A Reflective Lesson

This week, our class focused on creating a ‘lesson study.’ Each lesson was supposed to relate to a possible topic that we might be teaching in the near future. After meeting with a partner that had a similar topic, we discussed strengths and weaknesses of the potential lessons. Everyone seemed to have put a lot of thought into the general idea of their lesson which spawned a great classroom discussion.

Throughout the discussion process, I took so many notes about awesome future projects that I could tweak to meet my class’s needs. For example, I really like the idea of Levels of Questioning which gets students involved in creating their content objectives. (Level 1- basic content such as who, what, when; Level 2- How or why questions; Level 3- the generative question or “In your opinion…” question that asks students to reason and provide evidence.) Another idea that I want to think more about for American history was the Mock Congress idea. It seems daunting to deal with those logistics but that’s what colleagues are for!


Image from Mr. Volk’s Mad Science Website at Drake Middle School

This class is full of awesome ideas as well as some great future social studies teachers. I feel confident in others’ opinions and advice. Everyone is so willing to listen and contribute to the conversation. In terms of this last assignment, my partner definitely helped me think about some futures issues with my lesson study but, at the same time, delivered constructive criticism.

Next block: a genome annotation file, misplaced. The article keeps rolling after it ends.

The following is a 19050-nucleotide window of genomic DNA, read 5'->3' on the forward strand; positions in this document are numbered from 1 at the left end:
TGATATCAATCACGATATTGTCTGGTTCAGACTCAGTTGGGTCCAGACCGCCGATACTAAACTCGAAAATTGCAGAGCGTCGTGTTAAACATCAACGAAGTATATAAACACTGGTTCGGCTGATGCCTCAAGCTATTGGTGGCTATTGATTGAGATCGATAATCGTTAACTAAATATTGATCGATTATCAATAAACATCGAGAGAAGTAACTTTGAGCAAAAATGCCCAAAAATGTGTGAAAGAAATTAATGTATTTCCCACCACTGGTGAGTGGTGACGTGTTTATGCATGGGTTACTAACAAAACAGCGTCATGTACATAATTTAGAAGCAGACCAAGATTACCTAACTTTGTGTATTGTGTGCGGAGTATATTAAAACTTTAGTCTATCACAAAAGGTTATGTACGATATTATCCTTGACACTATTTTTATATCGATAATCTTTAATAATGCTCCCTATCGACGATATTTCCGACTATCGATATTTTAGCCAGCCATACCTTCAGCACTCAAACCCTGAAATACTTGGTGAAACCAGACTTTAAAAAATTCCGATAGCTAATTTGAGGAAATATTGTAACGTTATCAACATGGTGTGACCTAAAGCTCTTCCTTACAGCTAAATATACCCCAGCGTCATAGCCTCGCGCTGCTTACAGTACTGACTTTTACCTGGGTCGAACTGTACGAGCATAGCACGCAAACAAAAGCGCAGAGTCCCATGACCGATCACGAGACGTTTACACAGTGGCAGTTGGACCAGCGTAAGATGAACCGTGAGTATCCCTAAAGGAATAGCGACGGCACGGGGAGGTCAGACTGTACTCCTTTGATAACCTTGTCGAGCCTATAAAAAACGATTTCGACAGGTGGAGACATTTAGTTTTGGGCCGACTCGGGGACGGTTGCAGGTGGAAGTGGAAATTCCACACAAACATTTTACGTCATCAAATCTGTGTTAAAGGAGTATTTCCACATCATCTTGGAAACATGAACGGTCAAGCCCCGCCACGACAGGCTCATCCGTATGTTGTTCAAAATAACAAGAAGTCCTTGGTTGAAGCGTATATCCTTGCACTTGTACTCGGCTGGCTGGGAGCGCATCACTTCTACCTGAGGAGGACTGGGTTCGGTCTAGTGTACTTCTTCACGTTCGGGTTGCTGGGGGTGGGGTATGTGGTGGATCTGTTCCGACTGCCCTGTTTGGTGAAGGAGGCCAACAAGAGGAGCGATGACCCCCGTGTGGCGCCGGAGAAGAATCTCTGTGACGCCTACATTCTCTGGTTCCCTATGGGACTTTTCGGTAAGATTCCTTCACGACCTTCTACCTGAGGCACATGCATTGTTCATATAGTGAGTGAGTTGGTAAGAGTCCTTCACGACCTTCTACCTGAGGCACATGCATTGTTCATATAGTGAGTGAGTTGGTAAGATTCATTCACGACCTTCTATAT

Overall, this project let me think about the more important components of putting together a lesson. I think this assignment worked well so that the class could generate new thoughts and ideas about what is necessary for student learning. I look forward to doing this when we have actual lesson plans to come up with.

3 Replies to “A Reflective Lesson”

  1. The “levels of questioning” lesson was challenging. Not because of the delivery, but rather in making it relevant for the students, especially if they prefer a different note taking technique. So in order to demonstrate the value of this approach, I’ve been showing the kids how it can be used during presentations and discussions, and not just while reading; I’ve also demonstrated how the questions they develop can be used as an essay outline, which many of them found useful.

  2. I agree that it was a fantastic idea to work with someone else to clarify and get ideas for our lesson. It is hard to work with someone else on a lesson because part of me wants to have it be mine and solely mine. It is also hard to implement something that belongs to someone else. However, collaboration is very important in the world of education. It is often left to the wayside and forgotten, leaving the students with only one perspective or one way of doing something. It was a wonderful experience to have everyone listening and weighing in with their own ideas and suggestions. At the same time, it is difficult to share that lesson plan with someone who does not have a larger idea of the class or where this lesson might be leading. It would be nice to discuss a unit and then perhaps split up ideas about a lesson within that particular unit, so that everyone involved is on the same page.

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